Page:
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SOPAC GIS training in Tuvalu builds capacity

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Twenty-nine Tuvalu government employees successfully completed a 10 day training workshop in the use of Geographical Information Systems (GIS) conducted by technical officers from SOPAC from August 4 to the 17th  in Funafuti.

SOPAC provides assistance to 19 island countries and territories in the Pacific region through applied geoscience and technology which includes GIS training.

GIS is a relatively new computer-based decision making tool that stores and displays information in an image such as a picture or a map format. “This allows policy or decision makers to better understand technical data and contribute to providing improved management solutions,” said  SOPAC Director, Russell Howorth.

The purpose of the workshop was for staff from a number of government departments to learn how to best use GIS in their work. Emphasis in the workshop was on the technical data to support rainwater harvesting, a method of collecting fresh rain water using a roof as a catchment with storage provided in nearby tanks.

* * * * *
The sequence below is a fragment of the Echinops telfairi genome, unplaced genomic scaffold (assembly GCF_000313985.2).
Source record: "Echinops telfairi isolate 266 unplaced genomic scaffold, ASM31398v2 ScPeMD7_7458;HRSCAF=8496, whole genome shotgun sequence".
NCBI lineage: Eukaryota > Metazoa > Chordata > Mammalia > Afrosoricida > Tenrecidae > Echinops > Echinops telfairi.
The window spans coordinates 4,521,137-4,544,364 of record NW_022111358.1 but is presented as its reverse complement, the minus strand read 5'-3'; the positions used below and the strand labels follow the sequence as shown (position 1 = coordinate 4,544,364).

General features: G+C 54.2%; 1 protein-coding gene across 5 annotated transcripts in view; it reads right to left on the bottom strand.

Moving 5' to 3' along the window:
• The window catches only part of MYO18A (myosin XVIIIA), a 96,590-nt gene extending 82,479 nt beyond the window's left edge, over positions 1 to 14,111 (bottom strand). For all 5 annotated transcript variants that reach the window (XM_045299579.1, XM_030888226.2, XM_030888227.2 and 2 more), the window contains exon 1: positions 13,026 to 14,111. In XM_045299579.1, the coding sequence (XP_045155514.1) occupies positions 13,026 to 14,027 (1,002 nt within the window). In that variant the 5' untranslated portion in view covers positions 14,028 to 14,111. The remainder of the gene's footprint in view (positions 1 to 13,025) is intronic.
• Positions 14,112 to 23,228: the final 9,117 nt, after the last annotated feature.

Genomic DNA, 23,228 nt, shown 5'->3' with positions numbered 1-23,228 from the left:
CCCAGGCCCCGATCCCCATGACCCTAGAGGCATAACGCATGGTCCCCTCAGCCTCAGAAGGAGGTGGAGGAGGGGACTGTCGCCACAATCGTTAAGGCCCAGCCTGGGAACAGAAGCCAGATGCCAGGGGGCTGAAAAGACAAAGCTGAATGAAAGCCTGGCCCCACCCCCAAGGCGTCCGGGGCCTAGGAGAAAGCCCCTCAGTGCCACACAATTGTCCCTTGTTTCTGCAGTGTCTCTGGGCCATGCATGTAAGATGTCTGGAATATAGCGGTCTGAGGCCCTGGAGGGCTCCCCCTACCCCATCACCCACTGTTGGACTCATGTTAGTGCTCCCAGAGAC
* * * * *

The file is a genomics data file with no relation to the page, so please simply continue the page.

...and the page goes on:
Funafuti, the nation’s capital, relies on three sources of water, wells, a desalination plant, and rainwater roof catchments, mostly the latter.  The use of GIS in the training workshop was to determine through data collected the relationship between rainfall amount, roof catchment area and storage tank volume that would help decision makers decide on the best method of collecting the water.

The training was provided by SOPAC’s Mr.  Edwin Liava’a and Miss Vilisi Tokalauvere  and was introduced into four separate sessions on different computer software related to data management, GIS applications,  geographic positioning systems application and data capture, and image rectification.

The GIS workshop was organized by SOPAC with support from the Tuvalu National Adaptation Plan of Action for Climate Change and the Pacific Adaptation to Climate Change Project.

Photo caption:  Discussing information they have raised on the Global  Positioning  System (GPS) as part of their training are (l-r) Fakasao Tofinga, Taumili MakaataMeelina (holding the GSI equipment) and Kilateli Epu.

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Last Updated on Tuesday, 03 May 2011 17:09  


Dr. Russell Howorth will continue as Director of SOPAC (Pacific Islands Applied Geoscience Commission) for another year. He is an internationally recognized earth scientist, and retired as Deputy Director of SOPAC in 2005, after serving the region with the Commission for over 26 years.

Members of the SOPAC Governing Council confirmed the extension of his contract during their 39th Annual Session held in Nadi recently.

Dr. Howorth had initially accepted the Directorship at the beginning of this year in order to assist Council Members with the way forward to implement the decision by Pacific Island Forum leaders to integrate SOPAC into the operations of the Secretariat of the Pacific Community (SPC) and the Pacific Islands Environment Programme (SPREP).